House Speaker Nancy Pelosi surprised many observers on Monday when she announced she would file for reelection from California’s 12th District (San Francisco).
At age 81— the oldest U.S. House speaker in history — and after 34 years in Congress, Pelosi is considered a cinch to win again.
But Pelosi watchers almost universally conclude that, if Republicans take control of the House, the then-former speaker will quickly resign and thus force Democrat Gov. Gavin Newsom to call a special election.
“Everyone knows that if Democrats lose their majority next year — which seems very likely — that Pelosi will leave Congress,” Jon Fleischman, editor of the much-read online “Flash Report” on California politics, told The Conservative Digest. “It seems very improbable that she will serve out a while term relegated to the minority. If she does leave, San Francisco County should charge her a few hundred thousand dollars to cover the cost of having to conduct a special election.”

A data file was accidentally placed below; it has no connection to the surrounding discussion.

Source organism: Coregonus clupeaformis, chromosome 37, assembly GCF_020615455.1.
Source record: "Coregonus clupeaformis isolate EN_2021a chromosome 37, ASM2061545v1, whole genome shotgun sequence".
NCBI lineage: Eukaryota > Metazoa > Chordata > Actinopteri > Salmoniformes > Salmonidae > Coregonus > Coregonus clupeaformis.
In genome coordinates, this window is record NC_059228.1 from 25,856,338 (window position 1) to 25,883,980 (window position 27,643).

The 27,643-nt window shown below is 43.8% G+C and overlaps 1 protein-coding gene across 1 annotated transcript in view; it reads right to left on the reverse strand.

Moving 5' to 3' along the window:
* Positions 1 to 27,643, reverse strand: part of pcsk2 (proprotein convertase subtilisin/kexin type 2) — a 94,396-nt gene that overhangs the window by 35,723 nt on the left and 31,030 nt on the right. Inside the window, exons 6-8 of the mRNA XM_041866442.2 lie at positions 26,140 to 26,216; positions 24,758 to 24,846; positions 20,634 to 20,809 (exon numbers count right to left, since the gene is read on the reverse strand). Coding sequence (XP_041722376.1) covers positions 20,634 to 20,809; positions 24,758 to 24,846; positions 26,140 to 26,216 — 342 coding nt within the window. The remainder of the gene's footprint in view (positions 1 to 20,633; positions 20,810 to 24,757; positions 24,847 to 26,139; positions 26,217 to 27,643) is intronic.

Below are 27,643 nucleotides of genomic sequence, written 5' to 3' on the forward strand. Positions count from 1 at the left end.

Although the situation could change following redistricting, early betting on Pelosi’s succession is a dynastic war between the heirs to the districts three U.S. Representatives since 1964 — Christine Pelosi, the most politically engaged of the speaker’s five children and a top Democrat fundrasiser; and State Personnel Board Chairman Kimiko Burton, niece of Pelosi’s two immediate predecessors (the late Reps. Phil and Sala Burton).
Some younger Democrats resent the way the congressional district has been passed on by the three lawmakers: with Sala following her husband Phil after his death in 1983, and then Sala choosing close ally Pelosi by pointing at her from her deathbed in 1987.
John Gizzi is chief political columnist and White House correspondent for The Conservative Digest. For more of his reports, Go Here Now.